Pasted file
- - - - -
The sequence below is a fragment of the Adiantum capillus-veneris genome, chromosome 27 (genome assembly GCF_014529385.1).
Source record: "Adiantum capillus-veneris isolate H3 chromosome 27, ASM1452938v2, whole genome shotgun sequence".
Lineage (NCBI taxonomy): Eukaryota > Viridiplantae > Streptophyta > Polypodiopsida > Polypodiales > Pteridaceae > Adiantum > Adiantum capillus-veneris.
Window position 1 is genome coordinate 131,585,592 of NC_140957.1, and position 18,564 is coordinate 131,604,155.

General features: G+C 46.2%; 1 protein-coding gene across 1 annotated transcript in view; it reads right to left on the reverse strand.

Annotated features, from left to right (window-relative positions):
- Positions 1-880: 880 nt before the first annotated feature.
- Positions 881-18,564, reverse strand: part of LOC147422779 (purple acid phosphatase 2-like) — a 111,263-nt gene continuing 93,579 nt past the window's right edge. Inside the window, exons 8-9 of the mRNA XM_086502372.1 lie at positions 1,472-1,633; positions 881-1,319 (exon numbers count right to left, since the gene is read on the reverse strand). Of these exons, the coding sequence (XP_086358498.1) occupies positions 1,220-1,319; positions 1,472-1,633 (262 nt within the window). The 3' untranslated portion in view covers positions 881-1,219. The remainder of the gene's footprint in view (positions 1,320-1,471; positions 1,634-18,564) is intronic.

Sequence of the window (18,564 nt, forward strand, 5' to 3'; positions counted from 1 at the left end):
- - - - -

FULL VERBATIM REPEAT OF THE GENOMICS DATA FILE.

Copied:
The sequence below is a fragment of the Adiantum capillus-veneris genome, chromosome 27 (genome assembly GCF_014529385.1).
Source record: "Adiantum capillus-veneris isolate H3 chromosome 27, ASM1452938v2, whole genome shotgun sequence".
Lineage (NCBI taxonomy): Eukaryota > Viridiplantae > Streptophyta > Polypodiopsida > Polypodiales > Pteridaceae > Adiantum > Adiantum capillus-veneris.
Window position 1 is genome coordinate 131,585,592 of NC_140957.1, and position 18,564 is coordinate 131,604,155.

General features: G+C 46.2%; 1 protein-coding gene across 1 annotated transcript in view; it reads right to left on the reverse strand.

Annotated features, from left to right (window-relative positions):
- Positions 1-880: 880 nt before the first annotated feature.
- Positions 881-18,564, reverse strand: part of LOC147422779 (purple acid phosphatase 2-like) — a 111,263-nt gene continuing 93,579 nt past the window's right edge. Inside the window, exons 8-9 of the mRNA XM_086502372.1 lie at positions 1,472-1,633; positions 881-1,319 (exon numbers count right to left, since the gene is read on the reverse strand). Of these exons, the coding sequence (XP_086358498.1) occupies positions 1,220-1,319; positions 1,472-1,633 (262 nt within the window). The 3' untranslated portion in view covers positions 881-1,219. The remainder of the gene's footprint in view (positions 1,320-1,471; positions 1,634-18,564) is intronic.

Sequence of the window (18,564 nt, forward strand, 5' to 3'; positions counted from 1 at the left end):